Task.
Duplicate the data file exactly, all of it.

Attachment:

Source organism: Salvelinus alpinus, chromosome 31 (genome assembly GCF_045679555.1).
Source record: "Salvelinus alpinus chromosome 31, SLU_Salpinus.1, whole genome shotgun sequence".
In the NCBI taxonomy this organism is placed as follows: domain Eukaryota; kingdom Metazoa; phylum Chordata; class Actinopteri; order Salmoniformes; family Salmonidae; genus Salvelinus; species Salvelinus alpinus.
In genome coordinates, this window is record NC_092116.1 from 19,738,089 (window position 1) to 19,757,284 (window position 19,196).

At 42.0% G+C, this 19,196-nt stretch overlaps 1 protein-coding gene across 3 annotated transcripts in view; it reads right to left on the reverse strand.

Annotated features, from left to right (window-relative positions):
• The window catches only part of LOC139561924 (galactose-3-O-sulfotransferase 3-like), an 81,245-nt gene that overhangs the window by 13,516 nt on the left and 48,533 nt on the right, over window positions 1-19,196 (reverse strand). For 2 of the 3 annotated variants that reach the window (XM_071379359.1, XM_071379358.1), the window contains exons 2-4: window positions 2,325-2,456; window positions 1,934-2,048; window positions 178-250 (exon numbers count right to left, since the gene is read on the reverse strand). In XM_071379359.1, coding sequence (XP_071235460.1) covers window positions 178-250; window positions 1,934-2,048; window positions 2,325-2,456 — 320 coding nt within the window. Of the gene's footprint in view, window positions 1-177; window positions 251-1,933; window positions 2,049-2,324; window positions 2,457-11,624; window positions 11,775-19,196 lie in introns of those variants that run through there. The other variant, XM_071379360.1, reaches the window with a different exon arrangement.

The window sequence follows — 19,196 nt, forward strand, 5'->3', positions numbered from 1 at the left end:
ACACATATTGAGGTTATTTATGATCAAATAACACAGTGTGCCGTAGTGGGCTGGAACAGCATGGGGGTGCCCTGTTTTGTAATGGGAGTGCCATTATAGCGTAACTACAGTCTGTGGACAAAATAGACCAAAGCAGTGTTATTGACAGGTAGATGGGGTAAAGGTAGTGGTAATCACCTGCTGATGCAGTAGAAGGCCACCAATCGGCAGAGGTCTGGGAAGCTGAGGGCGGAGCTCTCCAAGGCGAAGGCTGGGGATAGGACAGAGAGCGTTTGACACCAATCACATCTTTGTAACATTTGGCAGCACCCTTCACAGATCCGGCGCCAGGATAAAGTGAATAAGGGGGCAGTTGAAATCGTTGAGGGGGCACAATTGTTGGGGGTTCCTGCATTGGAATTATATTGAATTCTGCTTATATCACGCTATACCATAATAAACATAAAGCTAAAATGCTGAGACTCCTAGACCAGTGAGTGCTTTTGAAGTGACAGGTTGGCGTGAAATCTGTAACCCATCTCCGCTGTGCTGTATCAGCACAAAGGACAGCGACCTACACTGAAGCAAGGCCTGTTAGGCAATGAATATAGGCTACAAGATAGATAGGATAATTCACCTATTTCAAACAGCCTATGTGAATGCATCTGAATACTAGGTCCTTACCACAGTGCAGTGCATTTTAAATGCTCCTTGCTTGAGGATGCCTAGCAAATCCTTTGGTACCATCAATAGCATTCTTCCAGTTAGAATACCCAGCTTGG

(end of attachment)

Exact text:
Source organism: Salvelinus alpinus, chromosome 31 (genome assembly GCF_045679555.1).
Source record: "Salvelinus alpinus chromosome 31, SLU_Salpinus.1, whole genome shotgun sequence".
In the NCBI taxonomy this organism is placed as follows: domain Eukaryota; kingdom Metazoa; phylum Chordata; class Actinopteri; order Salmoniformes; family Salmonidae; genus Salvelinus; species Salvelinus alpinus.
In genome coordinates, this window is record NC_092116.1 from 19,738,089 (window position 1) to 19,757,284 (window position 19,196).

At 42.0% G+C, this 19,196-nt stretch overlaps 1 protein-coding gene across 3 annotated transcripts in view; it reads right to left on the reverse strand.

Annotated features, from left to right (window-relative positions):
• The window catches only part of LOC139561924 (galactose-3-O-sulfotransferase 3-like), an 81,245-nt gene that overhangs the window by 13,516 nt on the left and 48,533 nt on the right, over window positions 1-19,196 (reverse strand). For 2 of the 3 annotated variants that reach the window (XM_071379359.1, XM_071379358.1), the window contains exons 2-4: window positions 2,325-2,456; window positions 1,934-2,048; window positions 178-250 (exon numbers count right to left, since the gene is read on the reverse strand). In XM_071379359.1, coding sequence (XP_071235460.1) covers window positions 178-250; window positions 1,934-2,048; window positions 2,325-2,456 — 320 coding nt within the window. Of the gene's footprint in view, window positions 1-177; window positions 251-1,933; window positions 2,049-2,324; window positions 2,457-11,624; window positions 11,775-19,196 lie in introns of those variants that run through there. The other variant, XM_071379360.1, reaches the window with a different exon arrangement.

The window sequence follows — 19,196 nt, forward strand, 5'->3', positions numbered from 1 at the left end:
ACACATATTGAGGTTATTTATGATCAAATAACACAGTGTGCCGTAGTGGGCTGGAACAGCATGGGGGTGCCCTGTTTTGTAATGGGAGTGCCATTATAGCGTAACTACAGTCTGTGGACAAAATAGACCAAAGCAGTGTTATTGACAGGTAGATGGGGTAAAGGTAGTGGTAATCACCTGCTGATGCAGTAGAAGGCCACCAATCGGCAGAGGTCTGGGAAGCTGAGGGCGGAGCTCTCCAAGGCGAAGGCTGGGGATAGGACAGAGAGCGTTTGACACCAATCACATCTTTGTAACATTTGGCAGCACCCTTCACAGATCCGGCGCCAGGATAAAGTGAATAAGGGGGCAGTTGAAATCGTTGAGGGGGCACAATTGTTGGGGGTTCCTGCATTGGAATTATATTGAATTCTGCTTATATCACGCTATACCATAATAAACATAAAGCTAAAATGCTGAGACTCCTAGACCAGTGAGTGCTTTTGAAGTGACAGGTTGGCGTGAAATCTGTAACCCATCTCCGCTGTGCTGTATCAGCACAAAGGACAGCGACCTACACTGAAGCAAGGCCTGTTAGGCAATGAATATAGGCTACAAGATAGATAGGATAATTCACCTATTTCAAACAGCCTATGTGAATGCATCTGAATACTAGGTCCTTACCACAGTGCAGTGCATTTTAAATGCTCCTTGCTTGAGGATGCCTAGCAAATCCTTTGGTACCATCAATAGCATTCTTCCAGTTAGAATACCCAGCTTGG